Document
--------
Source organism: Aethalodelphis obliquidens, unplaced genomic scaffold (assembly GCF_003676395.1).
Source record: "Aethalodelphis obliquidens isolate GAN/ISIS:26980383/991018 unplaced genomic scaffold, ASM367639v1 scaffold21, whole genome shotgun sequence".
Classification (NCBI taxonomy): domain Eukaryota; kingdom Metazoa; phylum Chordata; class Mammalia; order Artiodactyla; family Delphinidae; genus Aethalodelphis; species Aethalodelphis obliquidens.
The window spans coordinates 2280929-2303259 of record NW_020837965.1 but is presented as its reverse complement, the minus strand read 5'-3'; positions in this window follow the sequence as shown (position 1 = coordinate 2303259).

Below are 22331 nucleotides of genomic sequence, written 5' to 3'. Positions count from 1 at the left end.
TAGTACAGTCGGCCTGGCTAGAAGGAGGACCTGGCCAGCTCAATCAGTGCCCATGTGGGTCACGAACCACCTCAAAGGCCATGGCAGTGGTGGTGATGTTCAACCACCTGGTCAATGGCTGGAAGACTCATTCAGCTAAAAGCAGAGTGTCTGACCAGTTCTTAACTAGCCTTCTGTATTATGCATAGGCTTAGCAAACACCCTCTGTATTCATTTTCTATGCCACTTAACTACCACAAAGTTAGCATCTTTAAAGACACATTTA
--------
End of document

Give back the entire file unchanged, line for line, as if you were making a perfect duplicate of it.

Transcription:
Source organism: Aethalodelphis obliquidens, unplaced genomic scaffold (assembly GCF_003676395.1).
Source record: "Aethalodelphis obliquidens isolate GAN/ISIS:26980383/991018 unplaced genomic scaffold, ASM367639v1 scaffold21, whole genome shotgun sequence".
Classification (NCBI taxonomy): domain Eukaryota; kingdom Metazoa; phylum Chordata; class Mammalia; order Artiodactyla; family Delphinidae; genus Aethalodelphis; species Aethalodelphis obliquidens.
The window spans coordinates 2280929-2303259 of record NW_020837965.1 but is presented as its reverse complement, the minus strand read 5'-3'; positions in this window follow the sequence as shown (position 1 = coordinate 2303259).

Below are 22331 nucleotides of genomic sequence, written 5' to 3'. Positions count from 1 at the left end.
TAGTACAGTCGGCCTGGCTAGAAGGAGGACCTGGCCAGCTCAATCAGTGCCCATGTGGGTCACGAACCACCTCAAAGGCCATGGCAGTGGTGGTGATGTTCAACCACCTGGTCAATGGCTGGAAGACTCATTCAGCTAAAAGCAGAGTGTCTGACCAGTTCTTAACTAGCCTTCTGTATTATGCATAGGCTTAGCAAACACCCTCTGTATTCATTTTCTATGCCACTTAACTACCACAAAGTTAGCATCTTTAAAGACACATTTA